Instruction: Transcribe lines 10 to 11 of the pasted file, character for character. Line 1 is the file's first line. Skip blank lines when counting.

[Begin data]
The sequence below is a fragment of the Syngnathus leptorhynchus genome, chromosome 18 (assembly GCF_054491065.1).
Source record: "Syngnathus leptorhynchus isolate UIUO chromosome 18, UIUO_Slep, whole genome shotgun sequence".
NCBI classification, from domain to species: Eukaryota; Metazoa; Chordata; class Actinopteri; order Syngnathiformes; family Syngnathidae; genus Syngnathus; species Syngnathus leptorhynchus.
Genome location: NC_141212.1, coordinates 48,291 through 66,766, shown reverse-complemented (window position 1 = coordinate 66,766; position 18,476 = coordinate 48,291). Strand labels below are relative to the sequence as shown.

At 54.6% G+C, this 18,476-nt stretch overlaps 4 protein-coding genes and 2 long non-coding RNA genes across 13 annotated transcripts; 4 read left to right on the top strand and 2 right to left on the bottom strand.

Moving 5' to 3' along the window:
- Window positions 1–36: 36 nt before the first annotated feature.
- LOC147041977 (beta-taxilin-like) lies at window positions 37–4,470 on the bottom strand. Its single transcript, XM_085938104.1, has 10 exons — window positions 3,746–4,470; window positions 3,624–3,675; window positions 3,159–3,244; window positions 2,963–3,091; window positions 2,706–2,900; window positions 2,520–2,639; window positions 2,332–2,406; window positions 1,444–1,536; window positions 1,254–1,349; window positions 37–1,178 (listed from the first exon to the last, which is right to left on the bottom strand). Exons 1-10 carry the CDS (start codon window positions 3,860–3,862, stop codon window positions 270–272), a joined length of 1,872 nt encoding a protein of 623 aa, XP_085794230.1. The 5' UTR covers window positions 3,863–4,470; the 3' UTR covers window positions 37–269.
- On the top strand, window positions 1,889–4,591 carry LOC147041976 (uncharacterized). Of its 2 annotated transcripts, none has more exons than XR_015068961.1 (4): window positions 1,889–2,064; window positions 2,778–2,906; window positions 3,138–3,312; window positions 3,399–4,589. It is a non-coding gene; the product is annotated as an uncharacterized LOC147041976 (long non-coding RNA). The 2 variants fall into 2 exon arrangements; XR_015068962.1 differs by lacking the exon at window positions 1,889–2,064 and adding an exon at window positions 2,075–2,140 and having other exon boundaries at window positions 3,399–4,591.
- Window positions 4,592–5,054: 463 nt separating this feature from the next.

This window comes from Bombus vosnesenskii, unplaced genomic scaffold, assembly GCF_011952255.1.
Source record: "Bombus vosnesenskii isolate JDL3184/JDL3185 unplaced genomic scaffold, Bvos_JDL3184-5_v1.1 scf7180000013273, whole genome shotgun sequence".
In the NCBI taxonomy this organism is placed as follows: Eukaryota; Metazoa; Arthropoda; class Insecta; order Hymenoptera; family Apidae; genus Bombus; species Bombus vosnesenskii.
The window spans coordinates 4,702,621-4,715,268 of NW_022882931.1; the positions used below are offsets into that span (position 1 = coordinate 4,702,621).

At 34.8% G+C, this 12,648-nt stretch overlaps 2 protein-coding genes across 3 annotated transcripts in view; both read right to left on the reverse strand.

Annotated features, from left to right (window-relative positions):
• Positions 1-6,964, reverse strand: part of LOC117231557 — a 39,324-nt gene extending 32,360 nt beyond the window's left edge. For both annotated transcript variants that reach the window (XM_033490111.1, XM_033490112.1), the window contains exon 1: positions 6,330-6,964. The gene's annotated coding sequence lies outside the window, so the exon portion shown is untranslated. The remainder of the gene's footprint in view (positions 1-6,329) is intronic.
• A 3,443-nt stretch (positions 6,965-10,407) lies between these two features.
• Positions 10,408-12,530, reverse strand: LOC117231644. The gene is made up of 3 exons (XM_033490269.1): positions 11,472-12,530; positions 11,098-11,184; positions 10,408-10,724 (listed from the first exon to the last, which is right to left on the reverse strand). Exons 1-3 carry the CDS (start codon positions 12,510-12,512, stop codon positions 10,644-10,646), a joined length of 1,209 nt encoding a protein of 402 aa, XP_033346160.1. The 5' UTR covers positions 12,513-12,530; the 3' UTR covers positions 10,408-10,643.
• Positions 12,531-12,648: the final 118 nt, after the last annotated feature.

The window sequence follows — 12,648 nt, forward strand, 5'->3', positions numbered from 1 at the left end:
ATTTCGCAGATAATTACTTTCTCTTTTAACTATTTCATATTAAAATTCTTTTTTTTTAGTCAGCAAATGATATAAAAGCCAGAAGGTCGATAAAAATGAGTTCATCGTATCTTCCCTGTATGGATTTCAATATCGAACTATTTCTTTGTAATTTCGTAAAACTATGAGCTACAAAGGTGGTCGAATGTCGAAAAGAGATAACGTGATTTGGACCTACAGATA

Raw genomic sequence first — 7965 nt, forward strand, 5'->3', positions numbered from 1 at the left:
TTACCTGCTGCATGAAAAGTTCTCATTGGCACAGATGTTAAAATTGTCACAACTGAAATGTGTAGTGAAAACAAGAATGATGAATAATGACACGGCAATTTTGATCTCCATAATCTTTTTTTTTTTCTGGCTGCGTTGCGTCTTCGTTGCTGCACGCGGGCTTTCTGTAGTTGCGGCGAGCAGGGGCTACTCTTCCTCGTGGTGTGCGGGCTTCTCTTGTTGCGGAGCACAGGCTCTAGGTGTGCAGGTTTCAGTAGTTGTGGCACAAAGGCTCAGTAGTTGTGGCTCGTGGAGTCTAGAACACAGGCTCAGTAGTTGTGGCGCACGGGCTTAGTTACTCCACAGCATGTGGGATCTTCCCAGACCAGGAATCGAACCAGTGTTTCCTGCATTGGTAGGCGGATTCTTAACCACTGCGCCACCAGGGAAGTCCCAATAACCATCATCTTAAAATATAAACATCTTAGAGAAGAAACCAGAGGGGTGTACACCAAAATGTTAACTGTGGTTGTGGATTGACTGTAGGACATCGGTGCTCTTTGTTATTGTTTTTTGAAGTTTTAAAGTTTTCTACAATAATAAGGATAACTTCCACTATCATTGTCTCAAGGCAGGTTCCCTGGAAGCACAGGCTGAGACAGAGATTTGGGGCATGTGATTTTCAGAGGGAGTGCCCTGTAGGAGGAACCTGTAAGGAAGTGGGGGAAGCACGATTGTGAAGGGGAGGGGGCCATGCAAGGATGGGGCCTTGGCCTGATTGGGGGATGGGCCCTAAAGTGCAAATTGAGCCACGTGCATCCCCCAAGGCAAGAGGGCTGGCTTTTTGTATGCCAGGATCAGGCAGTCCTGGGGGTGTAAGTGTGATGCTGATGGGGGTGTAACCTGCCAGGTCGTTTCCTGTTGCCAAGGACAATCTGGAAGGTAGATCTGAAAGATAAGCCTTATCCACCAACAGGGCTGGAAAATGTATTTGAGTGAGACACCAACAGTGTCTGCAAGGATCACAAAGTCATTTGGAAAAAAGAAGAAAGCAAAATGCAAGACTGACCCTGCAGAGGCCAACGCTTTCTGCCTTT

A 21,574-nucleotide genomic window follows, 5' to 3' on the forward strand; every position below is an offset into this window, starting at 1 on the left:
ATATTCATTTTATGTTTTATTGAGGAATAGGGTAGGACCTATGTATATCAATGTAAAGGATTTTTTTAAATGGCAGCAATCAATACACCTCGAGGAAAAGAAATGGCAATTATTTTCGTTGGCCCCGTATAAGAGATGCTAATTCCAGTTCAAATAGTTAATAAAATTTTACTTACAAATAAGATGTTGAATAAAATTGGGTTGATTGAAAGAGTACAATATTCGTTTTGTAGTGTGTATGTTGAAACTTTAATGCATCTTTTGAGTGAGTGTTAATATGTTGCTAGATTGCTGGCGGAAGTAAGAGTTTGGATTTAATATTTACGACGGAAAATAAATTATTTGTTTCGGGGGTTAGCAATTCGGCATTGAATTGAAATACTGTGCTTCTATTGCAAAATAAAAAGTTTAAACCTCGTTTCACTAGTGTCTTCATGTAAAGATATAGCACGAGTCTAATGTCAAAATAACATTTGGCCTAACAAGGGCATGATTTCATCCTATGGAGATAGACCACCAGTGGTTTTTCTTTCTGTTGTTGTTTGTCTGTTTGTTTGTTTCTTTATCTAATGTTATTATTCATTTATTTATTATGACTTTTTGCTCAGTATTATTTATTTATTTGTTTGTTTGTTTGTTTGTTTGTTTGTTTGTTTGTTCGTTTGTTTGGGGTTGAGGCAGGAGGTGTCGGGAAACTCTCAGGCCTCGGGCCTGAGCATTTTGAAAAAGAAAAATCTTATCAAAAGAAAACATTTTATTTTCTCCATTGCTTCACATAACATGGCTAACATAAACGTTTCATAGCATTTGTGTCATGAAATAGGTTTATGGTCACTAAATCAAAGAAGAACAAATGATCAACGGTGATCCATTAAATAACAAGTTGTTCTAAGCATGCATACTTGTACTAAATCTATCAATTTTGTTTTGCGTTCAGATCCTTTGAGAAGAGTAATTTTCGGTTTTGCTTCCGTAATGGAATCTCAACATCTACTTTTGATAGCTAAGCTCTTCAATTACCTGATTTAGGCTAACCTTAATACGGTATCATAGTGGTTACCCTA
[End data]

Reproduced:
- Window positions 4,592–5,054: 463 nt separating this feature from the next.

This window comes from Bombus vosnesenskii, unplaced genomic scaffold, assembly GCF_011952255.1.